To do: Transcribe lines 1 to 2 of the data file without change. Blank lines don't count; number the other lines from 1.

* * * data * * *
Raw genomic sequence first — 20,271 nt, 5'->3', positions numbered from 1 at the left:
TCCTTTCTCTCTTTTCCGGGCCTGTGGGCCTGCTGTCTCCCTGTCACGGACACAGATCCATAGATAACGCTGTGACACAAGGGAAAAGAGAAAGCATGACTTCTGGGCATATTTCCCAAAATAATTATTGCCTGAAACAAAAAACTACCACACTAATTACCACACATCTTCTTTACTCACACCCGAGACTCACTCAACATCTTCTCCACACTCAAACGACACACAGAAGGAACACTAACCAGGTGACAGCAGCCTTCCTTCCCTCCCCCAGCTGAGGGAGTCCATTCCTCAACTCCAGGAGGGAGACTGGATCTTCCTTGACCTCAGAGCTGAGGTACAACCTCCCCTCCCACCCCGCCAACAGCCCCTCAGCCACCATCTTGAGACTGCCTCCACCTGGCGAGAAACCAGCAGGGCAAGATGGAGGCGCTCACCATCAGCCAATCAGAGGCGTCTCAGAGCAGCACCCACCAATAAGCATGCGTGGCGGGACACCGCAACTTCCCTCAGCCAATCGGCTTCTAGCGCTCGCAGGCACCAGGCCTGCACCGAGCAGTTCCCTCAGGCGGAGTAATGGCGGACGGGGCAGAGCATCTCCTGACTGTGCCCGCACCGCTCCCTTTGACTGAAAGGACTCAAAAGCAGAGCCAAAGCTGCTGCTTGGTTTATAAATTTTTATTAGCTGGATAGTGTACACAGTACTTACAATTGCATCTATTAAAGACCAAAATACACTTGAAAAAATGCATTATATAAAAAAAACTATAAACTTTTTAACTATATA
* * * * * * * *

Raw genomic sequence first — 20,271 nt, 5'->3', positions numbered from 1 at the left:
TCCTTTCTCTCTTTTCCGGGCCTGTGGGCCTGCTGTCTCCCTGTCACGGACACAGATCCATAGATAACGCTGTGACACAAGGGAAAAGAGAAAGCATGACTTCTGGGCATATTTCCCAAAATAATTATTGCCTGAAACAAAAAACTACCACACTAATTACCACACATCTTCTTTACTCACACCCGAGACTCACTCAACATCTTCTCCACACTCAAACGACACACAGAAGGAACACTAACCAGGTGACAGCAGCCTTCCTTCCCTCCCCCAGCTGAGGGAGTCCATTCCTCAACTCCAGGAGGGAGACTGGATCTTCCTTGACCTCAGAGCTGAGGTACAACCTCCCCTCCCACCCCGCCAACAGCCCCTCAGCCACCATCTTGAGACTGCCTCCACCTGGCGAGAAACCAGCAGGGCAAGATGGAGGCGCTCACCATCAGCCAATCAGAGGCGTCTCAGAGCAGCACCCACCAATAAGCATGCGTGGCGGGACACCGCAACTTCCCTCAGCCAATCGGCTTCTAGCGCTCGCAGGCACCAGGCCTGCACCGAGCAGTTCCCTCAGGCGGAGTAATGGCGGACGGGGCAGAGCATCTCCTGACTGTGCCCGCACCGCTCCCTTTGACTGAAAGGACTCAAAAGCAGAGCCAAAGCTGCTGCTTGGTTTATAAATTTTTATTAGCTGGATAGTGTACACAGTACTTACAATTGCATCTATTAAAGACCAAAATACACTTGAAAAAATGCATTATATAAAAAAAACTATAAACTTTTTAACTATATA